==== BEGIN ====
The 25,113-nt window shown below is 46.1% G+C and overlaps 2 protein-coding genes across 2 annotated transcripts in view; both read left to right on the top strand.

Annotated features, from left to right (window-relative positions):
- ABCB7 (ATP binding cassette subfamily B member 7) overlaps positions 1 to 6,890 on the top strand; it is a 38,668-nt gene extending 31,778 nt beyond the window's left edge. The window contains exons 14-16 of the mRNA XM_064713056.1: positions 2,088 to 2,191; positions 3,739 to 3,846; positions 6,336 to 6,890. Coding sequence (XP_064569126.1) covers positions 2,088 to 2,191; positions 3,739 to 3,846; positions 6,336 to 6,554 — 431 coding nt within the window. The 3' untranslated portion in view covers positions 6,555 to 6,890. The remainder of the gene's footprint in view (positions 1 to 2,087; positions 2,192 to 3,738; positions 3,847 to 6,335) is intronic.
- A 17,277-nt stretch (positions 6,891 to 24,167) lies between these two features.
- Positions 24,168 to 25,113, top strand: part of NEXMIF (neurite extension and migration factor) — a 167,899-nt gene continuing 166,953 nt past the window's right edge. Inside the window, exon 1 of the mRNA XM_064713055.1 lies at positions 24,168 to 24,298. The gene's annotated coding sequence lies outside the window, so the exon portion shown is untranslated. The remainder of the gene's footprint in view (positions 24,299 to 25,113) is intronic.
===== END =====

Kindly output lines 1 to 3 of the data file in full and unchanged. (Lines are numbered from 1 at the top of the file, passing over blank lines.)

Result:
The 25,113-nt window shown below is 46.1% G+C and overlaps 2 protein-coding genes across 2 annotated transcripts in view; both read left to right on the top strand.

Annotated features, from left to right (window-relative positions):
- ABCB7 (ATP binding cassette subfamily B member 7) overlaps positions 1 to 6,890 on the top strand; it is a 38,668-nt gene extending 31,778 nt beyond the window's left edge. The window contains exons 14-16 of the mRNA XM_064713056.1: positions 2,088 to 2,191; positions 3,739 to 3,846; positions 6,336 to 6,890. Coding sequence (XP_064569126.1) covers positions 2,088 to 2,191; positions 3,739 to 3,846; positions 6,336 to 6,554 — 431 coding nt within the window. The 3' untranslated portion in view covers positions 6,555 to 6,890. The remainder of the gene's footprint in view (positions 1 to 2,087; positions 2,192 to 3,738; positions 3,847 to 6,335) is intronic.